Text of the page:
Dozens of illegal immigrants - including 15 children - were smuggled into the UK by members of an international human trafficking gang which treated human beings as "freight", a jury has been told.
Thirty-five people, aged from just 16 months to 72 years, were found in a shipping container at Tilbury Docks in Essex on August 16 last year.
Many were suffering breathing difficulties and ill health after being packed into the cramped container. One of the men on board, 40-year-old Meet Singh Kapoor, died on the crossing.
The trial of four alleged members of the human trafficking ring - Stephen McLaughlin, Timothy Murphy, Martin McGlinchey, and Taha Sharif, all of whom deny conspiracy to facilitate illegal entry into the UK - began today at Basildon Crown Court.
Prosecutor Michael Goodwin told the court that the foursome was part of a syndicate which had also been foiled just 11 days before, when 12 Afghan nationals were found sealed into a lorry's panic lockers at a terminal in Coquelles, France.
This was a professional operation and, like any legitimate business or operation, each person played a vital role in the running of this conspiracy...[which] involved effectively smuggling human beings into this country as freight.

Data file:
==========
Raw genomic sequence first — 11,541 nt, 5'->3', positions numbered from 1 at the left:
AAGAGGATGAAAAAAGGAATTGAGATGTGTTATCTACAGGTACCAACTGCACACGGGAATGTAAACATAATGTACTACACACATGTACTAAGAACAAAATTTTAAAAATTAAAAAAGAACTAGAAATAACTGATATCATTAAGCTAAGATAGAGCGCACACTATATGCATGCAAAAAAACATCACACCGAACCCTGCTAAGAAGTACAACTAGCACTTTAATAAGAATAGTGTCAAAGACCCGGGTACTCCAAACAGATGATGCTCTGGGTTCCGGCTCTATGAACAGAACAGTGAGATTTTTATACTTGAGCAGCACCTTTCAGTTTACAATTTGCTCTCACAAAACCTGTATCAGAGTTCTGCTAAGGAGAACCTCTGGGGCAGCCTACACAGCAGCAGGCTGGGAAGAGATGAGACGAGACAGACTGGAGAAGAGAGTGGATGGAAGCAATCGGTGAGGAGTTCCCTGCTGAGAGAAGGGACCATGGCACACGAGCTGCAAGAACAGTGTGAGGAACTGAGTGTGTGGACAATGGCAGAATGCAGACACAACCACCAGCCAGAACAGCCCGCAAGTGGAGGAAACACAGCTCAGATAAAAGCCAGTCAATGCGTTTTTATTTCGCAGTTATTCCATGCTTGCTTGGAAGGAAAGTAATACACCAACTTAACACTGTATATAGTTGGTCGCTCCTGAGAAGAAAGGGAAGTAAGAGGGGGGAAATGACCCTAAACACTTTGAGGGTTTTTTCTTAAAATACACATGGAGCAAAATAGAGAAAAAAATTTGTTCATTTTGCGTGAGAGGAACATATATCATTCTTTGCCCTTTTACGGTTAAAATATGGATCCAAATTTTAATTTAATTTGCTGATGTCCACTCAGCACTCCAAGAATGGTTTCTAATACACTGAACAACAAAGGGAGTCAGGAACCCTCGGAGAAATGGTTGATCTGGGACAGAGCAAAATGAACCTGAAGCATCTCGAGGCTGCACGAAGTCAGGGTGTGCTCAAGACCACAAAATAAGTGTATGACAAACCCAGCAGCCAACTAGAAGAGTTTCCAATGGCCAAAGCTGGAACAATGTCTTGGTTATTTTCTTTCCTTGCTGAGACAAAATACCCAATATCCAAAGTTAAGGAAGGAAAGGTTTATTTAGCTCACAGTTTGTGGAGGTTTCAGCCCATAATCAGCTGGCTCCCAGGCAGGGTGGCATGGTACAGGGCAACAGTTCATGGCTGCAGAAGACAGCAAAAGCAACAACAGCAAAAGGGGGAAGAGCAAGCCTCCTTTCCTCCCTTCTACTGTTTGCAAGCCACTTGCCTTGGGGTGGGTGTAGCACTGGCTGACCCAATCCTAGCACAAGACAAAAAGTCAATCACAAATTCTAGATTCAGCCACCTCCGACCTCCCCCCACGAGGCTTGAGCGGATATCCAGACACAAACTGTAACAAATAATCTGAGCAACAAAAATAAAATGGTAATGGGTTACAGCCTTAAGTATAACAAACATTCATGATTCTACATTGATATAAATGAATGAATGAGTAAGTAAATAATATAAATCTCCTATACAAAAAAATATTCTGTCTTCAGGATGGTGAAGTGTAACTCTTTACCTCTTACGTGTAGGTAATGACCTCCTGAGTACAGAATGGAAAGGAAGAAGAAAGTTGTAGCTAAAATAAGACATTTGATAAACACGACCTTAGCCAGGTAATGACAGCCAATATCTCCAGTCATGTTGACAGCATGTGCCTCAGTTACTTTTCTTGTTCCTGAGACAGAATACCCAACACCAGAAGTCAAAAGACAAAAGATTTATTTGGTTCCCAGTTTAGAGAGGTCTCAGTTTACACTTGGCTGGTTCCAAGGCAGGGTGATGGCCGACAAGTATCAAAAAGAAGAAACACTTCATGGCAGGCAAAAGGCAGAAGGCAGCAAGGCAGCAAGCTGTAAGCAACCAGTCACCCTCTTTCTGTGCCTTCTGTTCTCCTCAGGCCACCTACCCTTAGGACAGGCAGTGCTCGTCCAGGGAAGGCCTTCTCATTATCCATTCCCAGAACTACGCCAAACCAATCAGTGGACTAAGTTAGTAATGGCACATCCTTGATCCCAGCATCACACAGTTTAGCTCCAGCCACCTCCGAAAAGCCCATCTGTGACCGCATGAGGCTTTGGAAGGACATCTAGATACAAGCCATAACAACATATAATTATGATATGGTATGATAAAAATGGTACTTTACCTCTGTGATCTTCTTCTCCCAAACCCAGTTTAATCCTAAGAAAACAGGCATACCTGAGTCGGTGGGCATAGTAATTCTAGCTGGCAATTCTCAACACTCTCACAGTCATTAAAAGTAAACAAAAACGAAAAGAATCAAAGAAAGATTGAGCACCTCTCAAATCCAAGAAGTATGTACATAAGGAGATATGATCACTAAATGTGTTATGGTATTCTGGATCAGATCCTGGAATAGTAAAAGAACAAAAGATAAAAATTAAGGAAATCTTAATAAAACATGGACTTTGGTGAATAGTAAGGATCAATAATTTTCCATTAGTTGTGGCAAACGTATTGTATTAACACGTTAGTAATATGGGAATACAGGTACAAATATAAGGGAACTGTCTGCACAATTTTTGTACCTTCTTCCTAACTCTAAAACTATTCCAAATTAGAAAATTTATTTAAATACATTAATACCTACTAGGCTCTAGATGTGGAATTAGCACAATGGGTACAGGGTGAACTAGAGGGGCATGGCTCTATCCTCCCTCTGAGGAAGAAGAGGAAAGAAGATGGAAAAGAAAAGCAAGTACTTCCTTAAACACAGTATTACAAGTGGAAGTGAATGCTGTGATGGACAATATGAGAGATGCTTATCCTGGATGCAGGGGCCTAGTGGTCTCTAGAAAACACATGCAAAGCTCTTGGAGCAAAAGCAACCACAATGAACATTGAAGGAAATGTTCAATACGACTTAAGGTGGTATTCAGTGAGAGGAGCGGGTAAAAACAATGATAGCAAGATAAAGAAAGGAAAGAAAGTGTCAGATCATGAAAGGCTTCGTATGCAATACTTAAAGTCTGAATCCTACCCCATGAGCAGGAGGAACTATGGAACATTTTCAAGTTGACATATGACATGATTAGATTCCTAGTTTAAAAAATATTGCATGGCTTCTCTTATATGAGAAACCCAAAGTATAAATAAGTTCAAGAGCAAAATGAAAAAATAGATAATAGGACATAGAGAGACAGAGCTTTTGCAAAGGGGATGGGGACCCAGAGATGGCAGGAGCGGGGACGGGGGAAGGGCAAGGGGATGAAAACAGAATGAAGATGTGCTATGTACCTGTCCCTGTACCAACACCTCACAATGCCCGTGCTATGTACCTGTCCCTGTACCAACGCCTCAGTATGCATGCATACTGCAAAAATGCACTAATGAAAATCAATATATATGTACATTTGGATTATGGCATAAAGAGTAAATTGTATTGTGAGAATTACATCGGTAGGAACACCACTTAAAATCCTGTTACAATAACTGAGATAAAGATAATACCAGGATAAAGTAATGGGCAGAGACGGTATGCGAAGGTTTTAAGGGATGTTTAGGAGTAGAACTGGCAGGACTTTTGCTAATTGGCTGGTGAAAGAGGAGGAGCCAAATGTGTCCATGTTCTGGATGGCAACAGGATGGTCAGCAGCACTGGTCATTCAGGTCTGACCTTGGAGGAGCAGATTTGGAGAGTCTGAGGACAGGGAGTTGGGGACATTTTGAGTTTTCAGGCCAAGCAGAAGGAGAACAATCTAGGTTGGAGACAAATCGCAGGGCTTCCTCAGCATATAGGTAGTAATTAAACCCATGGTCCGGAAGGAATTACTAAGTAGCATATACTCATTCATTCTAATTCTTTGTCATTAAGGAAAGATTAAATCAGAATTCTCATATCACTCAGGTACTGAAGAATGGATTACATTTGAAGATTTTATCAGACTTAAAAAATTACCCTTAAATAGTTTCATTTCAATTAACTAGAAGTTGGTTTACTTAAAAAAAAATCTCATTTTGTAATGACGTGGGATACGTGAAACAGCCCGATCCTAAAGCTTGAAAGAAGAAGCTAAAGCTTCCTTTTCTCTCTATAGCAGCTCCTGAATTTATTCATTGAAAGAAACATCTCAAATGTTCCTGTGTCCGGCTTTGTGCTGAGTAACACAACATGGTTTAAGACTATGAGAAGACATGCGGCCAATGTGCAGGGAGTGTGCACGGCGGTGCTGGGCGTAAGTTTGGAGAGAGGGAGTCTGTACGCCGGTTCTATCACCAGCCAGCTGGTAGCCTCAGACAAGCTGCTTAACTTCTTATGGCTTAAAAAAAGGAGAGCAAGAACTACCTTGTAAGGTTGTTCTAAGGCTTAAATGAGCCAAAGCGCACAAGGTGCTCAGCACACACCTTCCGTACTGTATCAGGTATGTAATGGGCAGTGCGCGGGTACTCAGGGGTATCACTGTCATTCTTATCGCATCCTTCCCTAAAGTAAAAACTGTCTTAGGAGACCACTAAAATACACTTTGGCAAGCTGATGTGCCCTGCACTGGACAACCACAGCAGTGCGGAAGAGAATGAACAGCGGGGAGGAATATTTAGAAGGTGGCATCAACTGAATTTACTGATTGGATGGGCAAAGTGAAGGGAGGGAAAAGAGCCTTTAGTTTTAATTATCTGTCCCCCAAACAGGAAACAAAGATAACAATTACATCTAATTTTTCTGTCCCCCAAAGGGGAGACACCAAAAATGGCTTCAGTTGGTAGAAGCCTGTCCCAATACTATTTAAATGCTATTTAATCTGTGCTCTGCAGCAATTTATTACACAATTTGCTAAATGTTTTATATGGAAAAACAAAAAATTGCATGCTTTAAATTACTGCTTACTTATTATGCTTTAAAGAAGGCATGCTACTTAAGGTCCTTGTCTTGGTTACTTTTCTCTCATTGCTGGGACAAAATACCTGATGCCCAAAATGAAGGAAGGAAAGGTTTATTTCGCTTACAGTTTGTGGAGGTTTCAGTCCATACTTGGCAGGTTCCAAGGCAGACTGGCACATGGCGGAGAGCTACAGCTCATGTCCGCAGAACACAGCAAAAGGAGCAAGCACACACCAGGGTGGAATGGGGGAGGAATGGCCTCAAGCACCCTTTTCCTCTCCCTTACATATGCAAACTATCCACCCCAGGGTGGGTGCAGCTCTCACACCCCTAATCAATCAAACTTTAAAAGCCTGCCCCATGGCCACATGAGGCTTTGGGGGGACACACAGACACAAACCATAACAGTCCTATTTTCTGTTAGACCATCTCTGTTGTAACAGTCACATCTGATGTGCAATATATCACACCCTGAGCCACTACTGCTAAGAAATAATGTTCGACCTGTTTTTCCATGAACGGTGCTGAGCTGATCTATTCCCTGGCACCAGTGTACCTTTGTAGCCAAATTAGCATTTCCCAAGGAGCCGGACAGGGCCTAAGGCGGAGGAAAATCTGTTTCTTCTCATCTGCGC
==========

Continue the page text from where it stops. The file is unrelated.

Mr Goodwin said Murphy, aged 33, of Elmgrove in Londonderry, drove the lorry carrying the container to Zeebrugge, Belgium, where it was loaded on a ship headed for England.
He was followed by Kurdish national Sharif, 38, who Mr Goodwin alleged acted as "backup" to ensure nothing went wrong.
The other men - 34-year-old McLaughlin, of Limavady, Londonderry, and 47-year-old McGlinchey, of Derryloughan Road, Coalisland, County Tyrone - were in "regular contact" to ensdure the operation went smoothly, he added.
He said the group had all been Afghan Sikhs who were fleeing persecution in their homeland.
They were found in the early hours of the morning when dock workers at the Essex port heard knocking and shouting coming from inside.
Police broke the seal and rear doors and the 35 illegal entrants were found on board in a distressed state.
Some of the immigrants and their families had paid "substantial amounts of money" to be transported, Mr Goodwin added, and they were all now claiming asylum in the UK.
The trial continues.
ITV News reporter Rebecca Barry has the story: